MORE’s candidate for president, Julie Cavanagh, is a well-spoken, well-regarded educator who is beginning to make a dent in Mulgrew’s hold on leadership. MORE’s recent resolution to have members vote on any evaluation deal, rather than union delegates mostly loyal to Mulgrew, garnered a significant amount of support. Said Cavanagh: “It is unacceptable that he (Mulgrew) does not recognize the truth: That the highest decision-making body of this union is its rank and file members. We should decide if ‘we as a union’ accept this: Because we are our union.”

Membership unrest in Chicago due to evaluations led to the ouster of the leadership there and conferred near hero status among unionists to Karen Lewis, who stood up to education reformers; the same could happen here if teachers are dissatisfied with the evaluation deal. And lest the potential mayoral candidates feel too sanguine, the story of Adrian Fenty, who was booted out as mayor of Washington, D.C. due largely to his support for test-obsessed Michelle Rhee, should act as a cautionary tale.

Complicating matters further is the teachers’ contract. The current deal expired in October, 2009, and the UFT did not receive the 4 + 4 percent over two years that other city workers got at the time. There is pressure on the union to settle a contract right away by tying evaluations to a new contract with higher wages, but there is also considerable sentiment that the UFT should wait out the Bloomberg era and try to get a favorable deal from the next mayor.

If Bloomberg and Mulgrew fail to come to terms on a contract, pressure will brought to bear on the current crop of mayoral hopefuls as to what kind of contract, with what kinds of wage increases, they’d be willing to sign. Democratic candidates are sure to vigorously court the UFT’s endorsement but by doing so they may risk losing financial support from Bloomberg, who will likely try to keep his reforms intact.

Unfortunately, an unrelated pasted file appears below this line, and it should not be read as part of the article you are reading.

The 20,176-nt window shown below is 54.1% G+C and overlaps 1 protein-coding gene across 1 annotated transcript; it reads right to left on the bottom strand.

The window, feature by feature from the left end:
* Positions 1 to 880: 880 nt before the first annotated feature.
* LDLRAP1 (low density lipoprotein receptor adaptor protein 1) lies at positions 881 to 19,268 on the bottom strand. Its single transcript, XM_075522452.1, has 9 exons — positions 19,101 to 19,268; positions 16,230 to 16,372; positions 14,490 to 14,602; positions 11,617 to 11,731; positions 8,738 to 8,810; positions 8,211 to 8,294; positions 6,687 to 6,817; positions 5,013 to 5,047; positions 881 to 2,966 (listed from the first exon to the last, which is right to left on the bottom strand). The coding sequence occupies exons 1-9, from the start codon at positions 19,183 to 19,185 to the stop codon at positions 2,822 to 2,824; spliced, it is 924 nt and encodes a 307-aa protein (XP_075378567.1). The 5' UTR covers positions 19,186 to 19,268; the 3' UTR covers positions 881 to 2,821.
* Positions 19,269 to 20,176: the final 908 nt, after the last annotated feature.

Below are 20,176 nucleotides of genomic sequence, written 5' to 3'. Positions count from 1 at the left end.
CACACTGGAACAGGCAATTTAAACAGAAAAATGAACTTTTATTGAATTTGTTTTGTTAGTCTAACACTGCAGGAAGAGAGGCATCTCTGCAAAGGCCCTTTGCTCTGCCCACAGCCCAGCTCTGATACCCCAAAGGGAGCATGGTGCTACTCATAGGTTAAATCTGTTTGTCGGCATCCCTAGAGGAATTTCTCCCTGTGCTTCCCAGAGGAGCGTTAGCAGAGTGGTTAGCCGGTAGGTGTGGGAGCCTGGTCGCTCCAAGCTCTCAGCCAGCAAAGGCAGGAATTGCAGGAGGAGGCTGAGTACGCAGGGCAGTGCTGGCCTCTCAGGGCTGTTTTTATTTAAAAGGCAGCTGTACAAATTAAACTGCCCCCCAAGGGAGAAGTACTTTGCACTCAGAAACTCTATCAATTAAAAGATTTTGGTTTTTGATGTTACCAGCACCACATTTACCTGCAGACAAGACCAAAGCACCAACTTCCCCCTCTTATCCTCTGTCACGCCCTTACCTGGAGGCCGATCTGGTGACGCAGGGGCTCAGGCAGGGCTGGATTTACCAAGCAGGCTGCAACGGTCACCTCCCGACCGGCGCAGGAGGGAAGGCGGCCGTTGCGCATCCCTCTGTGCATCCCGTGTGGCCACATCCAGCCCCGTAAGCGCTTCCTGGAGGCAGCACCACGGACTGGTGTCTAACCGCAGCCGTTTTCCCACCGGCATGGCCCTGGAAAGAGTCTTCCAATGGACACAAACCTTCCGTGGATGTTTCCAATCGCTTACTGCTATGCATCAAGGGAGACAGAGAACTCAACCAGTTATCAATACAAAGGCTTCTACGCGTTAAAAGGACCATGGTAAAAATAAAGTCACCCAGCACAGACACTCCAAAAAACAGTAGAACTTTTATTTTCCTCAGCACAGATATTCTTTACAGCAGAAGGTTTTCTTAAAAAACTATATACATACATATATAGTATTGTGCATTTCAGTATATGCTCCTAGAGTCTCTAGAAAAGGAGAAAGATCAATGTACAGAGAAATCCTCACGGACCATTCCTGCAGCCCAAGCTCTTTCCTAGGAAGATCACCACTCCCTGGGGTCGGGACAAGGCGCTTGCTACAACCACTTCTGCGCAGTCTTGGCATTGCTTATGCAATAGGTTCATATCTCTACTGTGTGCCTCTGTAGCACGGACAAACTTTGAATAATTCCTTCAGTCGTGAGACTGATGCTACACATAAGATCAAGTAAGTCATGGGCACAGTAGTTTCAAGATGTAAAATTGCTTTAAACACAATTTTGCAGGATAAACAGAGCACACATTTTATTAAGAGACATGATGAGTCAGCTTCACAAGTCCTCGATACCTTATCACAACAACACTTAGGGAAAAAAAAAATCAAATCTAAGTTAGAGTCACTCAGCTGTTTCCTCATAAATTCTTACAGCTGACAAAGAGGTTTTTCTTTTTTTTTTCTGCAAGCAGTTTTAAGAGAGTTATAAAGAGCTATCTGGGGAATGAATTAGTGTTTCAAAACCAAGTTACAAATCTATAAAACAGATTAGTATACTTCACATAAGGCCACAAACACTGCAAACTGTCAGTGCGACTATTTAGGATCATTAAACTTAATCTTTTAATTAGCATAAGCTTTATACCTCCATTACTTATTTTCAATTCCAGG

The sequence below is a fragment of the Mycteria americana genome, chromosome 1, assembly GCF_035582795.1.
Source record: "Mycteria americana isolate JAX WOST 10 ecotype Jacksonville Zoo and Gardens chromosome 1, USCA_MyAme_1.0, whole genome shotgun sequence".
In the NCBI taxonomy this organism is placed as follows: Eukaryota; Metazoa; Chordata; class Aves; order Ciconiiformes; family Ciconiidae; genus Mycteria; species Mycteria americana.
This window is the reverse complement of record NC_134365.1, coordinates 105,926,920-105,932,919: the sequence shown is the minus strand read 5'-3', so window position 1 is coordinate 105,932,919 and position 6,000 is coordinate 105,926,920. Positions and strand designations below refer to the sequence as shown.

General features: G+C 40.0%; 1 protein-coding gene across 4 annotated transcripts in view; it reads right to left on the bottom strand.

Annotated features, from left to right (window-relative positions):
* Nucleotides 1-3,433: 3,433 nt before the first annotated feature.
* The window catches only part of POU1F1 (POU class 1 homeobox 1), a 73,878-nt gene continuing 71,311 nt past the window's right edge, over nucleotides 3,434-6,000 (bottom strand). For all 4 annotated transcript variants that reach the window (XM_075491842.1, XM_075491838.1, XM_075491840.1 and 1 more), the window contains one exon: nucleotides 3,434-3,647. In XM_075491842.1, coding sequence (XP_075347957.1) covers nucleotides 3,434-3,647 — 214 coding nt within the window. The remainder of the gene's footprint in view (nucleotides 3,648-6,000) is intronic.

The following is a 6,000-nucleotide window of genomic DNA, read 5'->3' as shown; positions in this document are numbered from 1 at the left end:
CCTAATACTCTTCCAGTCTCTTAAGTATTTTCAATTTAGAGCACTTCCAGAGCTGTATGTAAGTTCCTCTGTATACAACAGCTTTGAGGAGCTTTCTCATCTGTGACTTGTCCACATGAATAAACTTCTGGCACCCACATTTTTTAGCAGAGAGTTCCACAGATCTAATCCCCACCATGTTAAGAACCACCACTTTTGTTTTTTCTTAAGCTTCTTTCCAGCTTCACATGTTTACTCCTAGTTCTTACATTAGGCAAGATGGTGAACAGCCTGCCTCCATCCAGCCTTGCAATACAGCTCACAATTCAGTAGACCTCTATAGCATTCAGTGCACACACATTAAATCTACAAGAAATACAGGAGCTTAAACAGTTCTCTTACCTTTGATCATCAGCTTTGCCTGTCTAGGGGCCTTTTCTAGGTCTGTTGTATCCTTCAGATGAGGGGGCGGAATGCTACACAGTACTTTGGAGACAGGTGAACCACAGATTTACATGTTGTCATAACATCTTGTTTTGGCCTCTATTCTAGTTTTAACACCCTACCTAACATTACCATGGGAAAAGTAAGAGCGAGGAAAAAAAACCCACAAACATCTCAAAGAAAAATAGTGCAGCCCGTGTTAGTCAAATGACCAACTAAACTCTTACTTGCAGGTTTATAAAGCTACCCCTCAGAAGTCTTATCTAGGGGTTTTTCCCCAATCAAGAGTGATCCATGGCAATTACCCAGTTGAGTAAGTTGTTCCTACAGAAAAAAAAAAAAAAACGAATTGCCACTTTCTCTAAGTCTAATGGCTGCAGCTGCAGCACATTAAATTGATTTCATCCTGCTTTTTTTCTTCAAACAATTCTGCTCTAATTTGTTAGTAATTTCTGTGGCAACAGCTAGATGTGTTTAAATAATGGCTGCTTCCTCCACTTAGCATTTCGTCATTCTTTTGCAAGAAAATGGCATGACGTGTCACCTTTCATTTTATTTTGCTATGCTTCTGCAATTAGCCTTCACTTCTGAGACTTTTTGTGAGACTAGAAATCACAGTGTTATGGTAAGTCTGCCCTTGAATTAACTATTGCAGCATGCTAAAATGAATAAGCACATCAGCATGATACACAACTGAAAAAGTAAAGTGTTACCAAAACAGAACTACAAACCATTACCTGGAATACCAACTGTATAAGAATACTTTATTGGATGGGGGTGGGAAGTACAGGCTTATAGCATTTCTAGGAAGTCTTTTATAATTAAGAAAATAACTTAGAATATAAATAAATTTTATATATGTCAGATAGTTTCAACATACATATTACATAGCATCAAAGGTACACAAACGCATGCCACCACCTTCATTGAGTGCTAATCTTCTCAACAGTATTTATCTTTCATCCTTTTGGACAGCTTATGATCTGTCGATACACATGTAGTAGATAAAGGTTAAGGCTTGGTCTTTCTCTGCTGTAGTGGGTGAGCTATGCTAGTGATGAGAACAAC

Other issues face the schools as we enter a new year. A bus strike is upon us. The city is looking to close 26 more schools, and is certain to be met with a fight. Governor Andrew Cuomo stepped into the fray in his State of the State address, calling for a teacher “bar” exam, as well as a longer school day and year that could add 300 hours to the school year without a clear means of financing those initiatives, which easily would cost billions of dollars in an age when school budgets have been cut every year for the last four years.

While the outcomes may not be certain, one thing is: 2013 promises to be a contentious year in education in New York. Whoever wins their political battles this year will likely affect the city’s schools well into the foreseeable future.
This writer is pleased that Mulgrew is speaking truth to power, calling mayor Bloomberg's assertions lies, however, the wish remains that he would directly and comprehensively reject the illogic undergirding these tests. Click again to the original, now classic, Gary Rubinstein statistical analyses of New York student test performances.

Why critical thinking is important: (Critical thinking ... something missing in the Common Core and the other new trends ... hmm.)
This chart of Value-Added Measures, from an article by math instructor Gary Rubinstein, demonstrates how no real correlation can be drawn between the scores of students in one year with generally the same students in another year. (Actually, good fortune of down servers preventing access to the original Rubinstein post brings us to another mathematician's quite scattered plotting of test results. See below.)

* * *

Moreover, this writer points out that Mulgrew is still enthusiastically defending the indefensible: see "MULGREW TELLS DELEGATES SCUTTLED NEW EVALUATION SYSTEM WOULD BE GREATEST THING SINCE SLICED BREAD" at the ICE-UFT blog.